The Zambia Medical Association says HIV is unlikely to be spread through barbershops.
Reacting to a statement which was earlier allegedly issued by an official from the National Aids Council which was later corrected to have come from the Zimbabwe Aids Council that HIV can be spread through Barbershops, ZMA General Secretary Francis Mupeta said that is highly unlikely.
In a short statement on his Facebook, Dr Mupeta said the HIV is a very labile virus which gets killed by simple disinfectants like methylated spirit and heating.
Dr Mupeta observed that the barber’s clippers used are normally heated through vibrations and that renders the virus inactivated for transmission.
“However, there still a small chance of transmission should a barber man use the clippers after cutting one customer without disinfecting it and cuts another customer causing a wound. This situation is highly unlikely as it would be assault and would require an inquiry into the state of mind into the barber man. HIV is not an entirely hygienic issue, say you don’t get a cut or bleach in your skin, you won’t get HIV but you can still get fungal. Remember the basics,” he said.
Dr Mupeta also warned that without proper disinfection customers are at risk of getting highly Infectious diseases like Hepatitis B and fungal infections.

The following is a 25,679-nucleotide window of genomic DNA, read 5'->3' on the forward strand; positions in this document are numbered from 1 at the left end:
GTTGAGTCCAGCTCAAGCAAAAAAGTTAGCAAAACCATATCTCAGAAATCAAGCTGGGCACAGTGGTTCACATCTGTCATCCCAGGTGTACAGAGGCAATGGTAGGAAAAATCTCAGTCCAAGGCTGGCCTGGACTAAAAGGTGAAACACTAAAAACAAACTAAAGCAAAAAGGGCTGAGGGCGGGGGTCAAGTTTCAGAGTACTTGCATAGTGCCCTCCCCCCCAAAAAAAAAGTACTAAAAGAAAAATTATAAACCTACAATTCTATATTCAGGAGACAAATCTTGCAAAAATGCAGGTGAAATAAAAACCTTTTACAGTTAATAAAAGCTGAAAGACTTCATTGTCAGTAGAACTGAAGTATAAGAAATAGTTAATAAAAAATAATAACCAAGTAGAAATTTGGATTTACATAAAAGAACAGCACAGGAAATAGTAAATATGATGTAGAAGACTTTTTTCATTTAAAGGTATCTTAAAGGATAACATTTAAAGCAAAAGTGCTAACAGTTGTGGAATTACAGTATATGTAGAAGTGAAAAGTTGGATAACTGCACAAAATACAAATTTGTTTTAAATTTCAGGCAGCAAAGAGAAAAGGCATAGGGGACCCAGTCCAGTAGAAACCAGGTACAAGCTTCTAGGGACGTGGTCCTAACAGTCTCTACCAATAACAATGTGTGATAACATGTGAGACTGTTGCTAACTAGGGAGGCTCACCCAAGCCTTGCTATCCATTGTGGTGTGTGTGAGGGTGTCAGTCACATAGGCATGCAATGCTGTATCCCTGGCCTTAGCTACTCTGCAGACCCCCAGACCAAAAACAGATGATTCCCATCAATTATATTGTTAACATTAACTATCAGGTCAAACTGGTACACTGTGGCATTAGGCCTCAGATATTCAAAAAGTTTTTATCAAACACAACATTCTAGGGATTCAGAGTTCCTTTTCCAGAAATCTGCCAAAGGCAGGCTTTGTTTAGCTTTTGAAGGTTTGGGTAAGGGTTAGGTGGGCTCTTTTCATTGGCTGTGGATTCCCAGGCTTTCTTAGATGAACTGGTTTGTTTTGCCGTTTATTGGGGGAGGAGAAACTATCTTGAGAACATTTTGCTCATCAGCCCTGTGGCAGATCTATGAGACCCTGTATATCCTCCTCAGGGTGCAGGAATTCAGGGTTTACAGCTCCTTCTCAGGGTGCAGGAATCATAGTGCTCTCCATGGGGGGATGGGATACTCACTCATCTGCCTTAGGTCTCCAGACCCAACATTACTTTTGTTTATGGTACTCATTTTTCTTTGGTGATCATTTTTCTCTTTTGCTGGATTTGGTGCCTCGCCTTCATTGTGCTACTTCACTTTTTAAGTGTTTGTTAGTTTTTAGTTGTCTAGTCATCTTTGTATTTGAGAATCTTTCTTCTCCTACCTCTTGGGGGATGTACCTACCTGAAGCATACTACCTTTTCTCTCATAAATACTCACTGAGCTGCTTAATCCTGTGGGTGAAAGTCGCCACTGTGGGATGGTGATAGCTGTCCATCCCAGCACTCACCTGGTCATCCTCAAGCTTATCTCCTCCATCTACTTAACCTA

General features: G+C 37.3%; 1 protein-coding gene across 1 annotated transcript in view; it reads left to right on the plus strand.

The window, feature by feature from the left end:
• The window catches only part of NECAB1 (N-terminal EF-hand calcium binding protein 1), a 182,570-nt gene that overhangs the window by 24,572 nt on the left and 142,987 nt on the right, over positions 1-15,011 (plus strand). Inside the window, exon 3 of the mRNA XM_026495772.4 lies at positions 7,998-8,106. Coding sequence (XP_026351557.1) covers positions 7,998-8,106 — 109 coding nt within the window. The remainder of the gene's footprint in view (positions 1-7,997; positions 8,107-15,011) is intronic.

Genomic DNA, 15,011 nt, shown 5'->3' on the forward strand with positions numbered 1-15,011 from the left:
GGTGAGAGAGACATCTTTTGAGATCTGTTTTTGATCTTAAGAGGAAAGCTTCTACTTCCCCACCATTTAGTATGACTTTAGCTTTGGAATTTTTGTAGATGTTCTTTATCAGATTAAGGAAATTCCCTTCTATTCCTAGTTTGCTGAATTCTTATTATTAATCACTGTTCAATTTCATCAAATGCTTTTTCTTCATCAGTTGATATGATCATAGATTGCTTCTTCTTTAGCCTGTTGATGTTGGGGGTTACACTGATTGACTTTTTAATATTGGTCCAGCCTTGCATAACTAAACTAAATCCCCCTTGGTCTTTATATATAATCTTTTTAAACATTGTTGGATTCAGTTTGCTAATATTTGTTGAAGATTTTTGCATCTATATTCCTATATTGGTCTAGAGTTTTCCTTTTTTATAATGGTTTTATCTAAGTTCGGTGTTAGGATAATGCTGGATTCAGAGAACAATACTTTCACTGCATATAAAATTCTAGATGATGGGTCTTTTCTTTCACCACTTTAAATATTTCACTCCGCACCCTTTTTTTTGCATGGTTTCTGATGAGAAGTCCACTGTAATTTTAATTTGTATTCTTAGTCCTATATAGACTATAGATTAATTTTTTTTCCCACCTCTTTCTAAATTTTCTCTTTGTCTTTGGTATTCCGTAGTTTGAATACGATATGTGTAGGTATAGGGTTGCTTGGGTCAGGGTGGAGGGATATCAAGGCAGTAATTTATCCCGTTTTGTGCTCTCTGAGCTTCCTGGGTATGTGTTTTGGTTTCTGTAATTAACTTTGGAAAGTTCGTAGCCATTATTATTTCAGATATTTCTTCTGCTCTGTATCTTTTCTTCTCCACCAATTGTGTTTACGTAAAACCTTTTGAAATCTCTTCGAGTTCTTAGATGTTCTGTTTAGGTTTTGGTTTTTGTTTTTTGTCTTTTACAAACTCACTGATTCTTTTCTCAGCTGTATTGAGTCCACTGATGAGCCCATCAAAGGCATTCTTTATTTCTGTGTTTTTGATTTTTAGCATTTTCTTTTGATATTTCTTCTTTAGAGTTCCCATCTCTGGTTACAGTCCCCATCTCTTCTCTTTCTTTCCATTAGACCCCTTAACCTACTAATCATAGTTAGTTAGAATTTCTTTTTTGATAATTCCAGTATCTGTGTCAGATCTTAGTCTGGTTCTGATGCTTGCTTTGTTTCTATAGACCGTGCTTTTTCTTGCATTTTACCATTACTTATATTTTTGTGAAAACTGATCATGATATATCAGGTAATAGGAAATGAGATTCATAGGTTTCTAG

“I therefore urge owners of barbershops to practice hygiene by properly sterilising their equipment,” he said.
But National Aids Council (NAC) Communications Manager Justine Mwiinga says although Zambia has not yet carried out research on the risk of HIV infection in barbershops, the virus can be transmitted if the instruments are not sterilized and there’s an exchange of blood between an infected person and someone who is not infected.
Mr. Mwiinga also clarified that the statement which was circulating on social media stating that barbershops were contributing to the spread of HIV was not issued by the National Aids Council of Zambia but the National Aids Council of Zimbabwe.
In the said statement, Zimbabwe’s NAC monitoring and evaluation director Amon Mpofu acknowledged that there was significant contamination of barber hair clippers with blood and blood-borne viruses.
He observed that if one used a barber hair clipper which had infected blood and sustained any cut during the use of the clipper, he or she could get infected with the virus.
“HIV is transmitted through fresh blood hence if anyone sustains any cut during the use of the clippers and there is blood, it can remain on the piece of equipment. If another person uses the same clipper and there is also breakage of the skin, he or she can get infected. We encourage barbers to invest in sterilizers and numerous clippers so that they don’t use the same for all clients. They should use a single clipper on one person and sterilize it before it can be used on the next person,” Mpofu stated.
He encouraged members of the public to carry their own clippers to the salon rather than risk getting infected.